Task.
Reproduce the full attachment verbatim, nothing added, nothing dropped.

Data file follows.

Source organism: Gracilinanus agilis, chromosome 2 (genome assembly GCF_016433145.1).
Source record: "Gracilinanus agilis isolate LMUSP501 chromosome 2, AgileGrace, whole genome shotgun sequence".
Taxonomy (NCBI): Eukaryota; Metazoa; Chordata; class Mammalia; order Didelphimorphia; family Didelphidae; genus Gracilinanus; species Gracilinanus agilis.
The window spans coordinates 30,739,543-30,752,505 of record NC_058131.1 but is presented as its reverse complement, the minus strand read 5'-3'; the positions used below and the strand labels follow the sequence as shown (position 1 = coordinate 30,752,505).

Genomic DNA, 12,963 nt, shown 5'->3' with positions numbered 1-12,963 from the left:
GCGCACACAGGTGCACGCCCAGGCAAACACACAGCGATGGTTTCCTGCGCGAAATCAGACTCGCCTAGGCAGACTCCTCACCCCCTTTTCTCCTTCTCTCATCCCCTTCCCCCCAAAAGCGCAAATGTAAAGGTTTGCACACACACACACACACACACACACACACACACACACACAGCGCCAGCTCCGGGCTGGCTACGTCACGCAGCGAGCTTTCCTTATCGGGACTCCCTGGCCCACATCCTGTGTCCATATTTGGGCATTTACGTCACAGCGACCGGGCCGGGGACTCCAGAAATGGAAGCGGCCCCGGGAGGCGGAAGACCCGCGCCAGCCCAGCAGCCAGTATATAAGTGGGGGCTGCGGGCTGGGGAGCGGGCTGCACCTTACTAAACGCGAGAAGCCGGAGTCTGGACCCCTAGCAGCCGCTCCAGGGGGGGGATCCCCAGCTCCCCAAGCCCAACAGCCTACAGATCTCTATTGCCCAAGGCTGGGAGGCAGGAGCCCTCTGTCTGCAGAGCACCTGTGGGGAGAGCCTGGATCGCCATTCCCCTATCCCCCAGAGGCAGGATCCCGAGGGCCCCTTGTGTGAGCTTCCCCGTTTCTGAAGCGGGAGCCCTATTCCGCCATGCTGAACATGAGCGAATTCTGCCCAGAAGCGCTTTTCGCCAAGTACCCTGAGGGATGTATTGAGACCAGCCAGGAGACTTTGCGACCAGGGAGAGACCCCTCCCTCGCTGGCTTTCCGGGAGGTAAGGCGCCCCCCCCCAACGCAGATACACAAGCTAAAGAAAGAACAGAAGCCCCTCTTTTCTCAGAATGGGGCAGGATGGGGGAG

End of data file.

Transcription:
Source organism: Gracilinanus agilis, chromosome 2 (genome assembly GCF_016433145.1).
Source record: "Gracilinanus agilis isolate LMUSP501 chromosome 2, AgileGrace, whole genome shotgun sequence".
Taxonomy (NCBI): Eukaryota; Metazoa; Chordata; class Mammalia; order Didelphimorphia; family Didelphidae; genus Gracilinanus; species Gracilinanus agilis.
The window spans coordinates 30,739,543-30,752,505 of record NC_058131.1 but is presented as its reverse complement, the minus strand read 5'-3'; the positions used below and the strand labels follow the sequence as shown (position 1 = coordinate 30,752,505).

Genomic DNA, 12,963 nt, shown 5'->3' with positions numbered 1-12,963 from the left:
GCGCACACAGGTGCACGCCCAGGCAAACACACAGCGATGGTTTCCTGCGCGAAATCAGACTCGCCTAGGCAGACTCCTCACCCCCTTTTCTCCTTCTCTCATCCCCTTCCCCCCAAAAGCGCAAATGTAAAGGTTTGCACACACACACACACACACACACACACACACACACACACAGCGCCAGCTCCGGGCTGGCTACGTCACGCAGCGAGCTTTCCTTATCGGGACTCCCTGGCCCACATCCTGTGTCCATATTTGGGCATTTACGTCACAGCGACCGGGCCGGGGACTCCAGAAATGGAAGCGGCCCCGGGAGGCGGAAGACCCGCGCCAGCCCAGCAGCCAGTATATAAGTGGGGGCTGCGGGCTGGGGAGCGGGCTGCACCTTACTAAACGCGAGAAGCCGGAGTCTGGACCCCTAGCAGCCGCTCCAGGGGGGGGATCCCCAGCTCCCCAAGCCCAACAGCCTACAGATCTCTATTGCCCAAGGCTGGGAGGCAGGAGCCCTCTGTCTGCAGAGCACCTGTGGGGAGAGCCTGGATCGCCATTCCCCTATCCCCCAGAGGCAGGATCCCGAGGGCCCCTTGTGTGAGCTTCCCCGTTTCTGAAGCGGGAGCCCTATTCCGCCATGCTGAACATGAGCGAATTCTGCCCAGAAGCGCTTTTCGCCAAGTACCCTGAGGGATGTATTGAGACCAGCCAGGAGACTTTGCGACCAGGGAGAGACCCCTCCCTCGCTGGCTTTCCGGGAGGTAAGGCGCCCCCCCCCAACGCAGATACACAAGCTAAAGAAAGAACAGAAGCCCCTCTTTTCTCAGAATGGGGCAGGATGGGGGAG